How To Modify Your Home To Make It Safe And Comfortable As Your Needs Evolve
The US Centers for Disease Control and Prevention (CDC) defines aging in place as "the ability to live in one's home and community safely, independently, and comfortably regardless of age, income, or ability level."
Most adults would prefer to age in place for the feeling of greater independence and comfort that remaining in their homes can provide. Planning ahead to ensure that your home will accommodate your evolving needs is essential since it may be necessary to build an addition or remodel certain areas of your home to make them more accessible.
Universal Design concepts that make a home safer for everyone regardless of age, physical ability, or stature should be applied to your remodeling plans when your wish is to remain in your home as long as possible. And remember, designing for safety and function does not mean you have to sacrifice beauty. To make the design and remodeling process easier, we've compiled a list of modifications that can make your home more user-friendly when aging in place.
Will your kitchen suit your needs as you age in place? Evaluate the functionality and aesthetics of your kitchen in its current condition and consider the following recommendations.
1. Kitchen Layout
Design your kitchen so that there is plenty of space to maneuver around comfortably on your own, with a walking aid, or in a wheelchair. Make sure that your appliances and sink are placed strategically in a work triangle so that everything can easily be accessed for meal prep and cooking.
2. Kitchen Countertops
Varied-height countertops will allow you to work from a seated position or from a standing position. Rounding the edges and corners on your countertops may reduce the chance of injury. And, choose a countertop material that is low maintenance and easy to clean.
3. Kitchen Cabinets
Base cabinets should have pull-out drawers instead of doors to make it easy to see inside and retrieve items. Upper, wall-hung cabinets should be simple to open with adjustable height or pull-down shelves inside. Mount the upper cabinets about 3 inches lower than conventional height to make items more accessible. Adding glass doors to the upper cabinets will allow you to see what is inside without having to open the doors. Select oversized handles that are easy to grab or magnetic touch-and-release hardware for your kitchen cabinets.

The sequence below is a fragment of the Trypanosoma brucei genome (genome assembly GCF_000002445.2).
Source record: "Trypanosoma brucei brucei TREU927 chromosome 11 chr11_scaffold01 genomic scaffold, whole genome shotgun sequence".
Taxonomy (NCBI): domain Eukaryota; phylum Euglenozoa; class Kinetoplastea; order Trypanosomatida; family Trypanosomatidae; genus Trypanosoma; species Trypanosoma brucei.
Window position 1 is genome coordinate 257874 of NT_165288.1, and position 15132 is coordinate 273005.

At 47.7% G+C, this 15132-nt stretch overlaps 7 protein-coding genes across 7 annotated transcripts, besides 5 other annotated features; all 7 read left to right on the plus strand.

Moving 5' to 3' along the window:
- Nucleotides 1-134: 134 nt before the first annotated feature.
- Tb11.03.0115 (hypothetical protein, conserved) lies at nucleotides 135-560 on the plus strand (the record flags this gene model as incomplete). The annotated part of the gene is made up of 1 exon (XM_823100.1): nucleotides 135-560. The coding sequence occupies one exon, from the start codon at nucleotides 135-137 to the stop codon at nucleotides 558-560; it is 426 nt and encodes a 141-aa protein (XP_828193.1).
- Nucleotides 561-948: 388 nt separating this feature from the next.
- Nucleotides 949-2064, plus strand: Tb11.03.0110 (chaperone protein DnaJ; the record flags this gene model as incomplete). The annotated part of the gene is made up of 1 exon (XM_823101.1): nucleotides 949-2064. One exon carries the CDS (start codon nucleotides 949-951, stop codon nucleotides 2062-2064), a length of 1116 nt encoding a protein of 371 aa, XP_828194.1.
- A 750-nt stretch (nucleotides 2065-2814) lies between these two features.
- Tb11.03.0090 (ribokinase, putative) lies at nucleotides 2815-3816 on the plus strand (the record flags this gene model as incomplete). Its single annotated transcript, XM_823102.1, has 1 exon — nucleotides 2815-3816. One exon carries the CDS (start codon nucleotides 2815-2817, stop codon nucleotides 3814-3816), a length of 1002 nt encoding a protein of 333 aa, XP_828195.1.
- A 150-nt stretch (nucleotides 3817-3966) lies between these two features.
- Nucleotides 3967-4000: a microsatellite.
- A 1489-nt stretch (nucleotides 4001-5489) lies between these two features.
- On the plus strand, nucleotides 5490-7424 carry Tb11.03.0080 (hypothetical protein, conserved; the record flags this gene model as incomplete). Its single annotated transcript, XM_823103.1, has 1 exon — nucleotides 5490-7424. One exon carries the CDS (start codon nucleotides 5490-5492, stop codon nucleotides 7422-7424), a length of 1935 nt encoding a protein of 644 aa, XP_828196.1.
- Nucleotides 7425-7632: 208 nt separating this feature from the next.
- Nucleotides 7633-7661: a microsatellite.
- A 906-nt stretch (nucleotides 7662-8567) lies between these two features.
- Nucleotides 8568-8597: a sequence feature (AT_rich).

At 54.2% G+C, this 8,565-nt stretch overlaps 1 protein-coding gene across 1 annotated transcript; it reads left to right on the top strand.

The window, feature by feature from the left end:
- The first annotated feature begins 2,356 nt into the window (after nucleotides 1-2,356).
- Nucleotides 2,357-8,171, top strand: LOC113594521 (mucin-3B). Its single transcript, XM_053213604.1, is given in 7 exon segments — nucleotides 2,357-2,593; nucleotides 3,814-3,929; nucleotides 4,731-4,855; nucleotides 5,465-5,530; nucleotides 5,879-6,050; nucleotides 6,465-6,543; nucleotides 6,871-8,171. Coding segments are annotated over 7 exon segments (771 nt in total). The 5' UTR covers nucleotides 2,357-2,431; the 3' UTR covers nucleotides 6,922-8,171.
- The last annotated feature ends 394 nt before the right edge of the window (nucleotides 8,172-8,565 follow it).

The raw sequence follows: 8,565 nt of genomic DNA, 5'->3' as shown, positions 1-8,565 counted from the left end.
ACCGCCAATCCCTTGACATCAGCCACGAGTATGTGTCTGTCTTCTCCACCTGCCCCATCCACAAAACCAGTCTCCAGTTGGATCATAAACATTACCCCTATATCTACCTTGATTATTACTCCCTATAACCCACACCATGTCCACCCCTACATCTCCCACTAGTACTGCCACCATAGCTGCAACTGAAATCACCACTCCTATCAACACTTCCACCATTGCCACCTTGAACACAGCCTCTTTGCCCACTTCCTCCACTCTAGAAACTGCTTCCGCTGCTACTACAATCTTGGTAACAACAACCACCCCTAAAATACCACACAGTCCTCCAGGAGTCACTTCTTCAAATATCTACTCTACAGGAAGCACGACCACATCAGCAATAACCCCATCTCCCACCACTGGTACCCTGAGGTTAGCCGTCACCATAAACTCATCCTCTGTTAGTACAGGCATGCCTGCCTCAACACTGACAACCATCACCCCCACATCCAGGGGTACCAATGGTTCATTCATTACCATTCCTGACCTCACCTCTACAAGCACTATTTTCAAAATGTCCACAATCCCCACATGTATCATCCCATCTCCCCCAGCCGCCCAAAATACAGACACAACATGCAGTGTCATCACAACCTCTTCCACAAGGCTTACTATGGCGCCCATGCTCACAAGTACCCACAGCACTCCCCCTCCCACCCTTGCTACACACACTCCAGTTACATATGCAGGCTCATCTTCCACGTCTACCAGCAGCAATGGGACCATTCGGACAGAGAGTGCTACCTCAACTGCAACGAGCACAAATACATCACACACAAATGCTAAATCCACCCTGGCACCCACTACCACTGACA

Installing your dishwasher on a platform will raise it up slightly so you don't have to bend over so far to load or unload the dishes. Or, consider drawer-style dishwashers instead of a traditional model. They are easy to access and will allow you to run each one independently when you only have a few items to clean.
5. Oven, Microwave, Warming Drawer, and Cooktop
Place your wall oven at a height where it is accessible and convenient when the door is lowered. Add a pull-out counter directly beside your oven where you can set hot dishes down.
Install your microwave into a base cabinet so you don't have to reach up to remove hot food. A sliding drawer-style microwave is a good option, too.
A warming drawer is a household appliance that is designed to maintain a steady temperature without overcooking or drying out the food you place inside. You can prepare an entire meal in advance and keep it warm when dinnertime is still an hour away. A warming drawer could be installed in a base cabinet, in an island, or under a cooktop. When deciding where to put your warming drawer, keep in mind that they are electric and do not need special venting, but they will require adequate electrical service.
Opt for an accessible cooktop with front mounted controls and cabinet doors underneath that can be opened to accommodate a wheelchair. The flame on a natural gas cooktop or range can pose a safety hazard, so going with an electric model may be a better choice. Consider adding a pot filler faucet next to your cooktop or range to avoid having to carry heavy cookware filled with water from the sink.
Side-by-side refrigerator/freezer models can provide easy access to the contents inside from a seated or standing position. The doors are narrower and lighter weight than other types of refrigerators, too. Having a water/ice dispenser on the outside of the doors adds convenience. Choose long, continuous handles that allow for improved grip from any height. Or forgo the large side-by-side and go with smaller, under-counter ADA compliant refrigerator and freezer units.
7. Kitchen Sink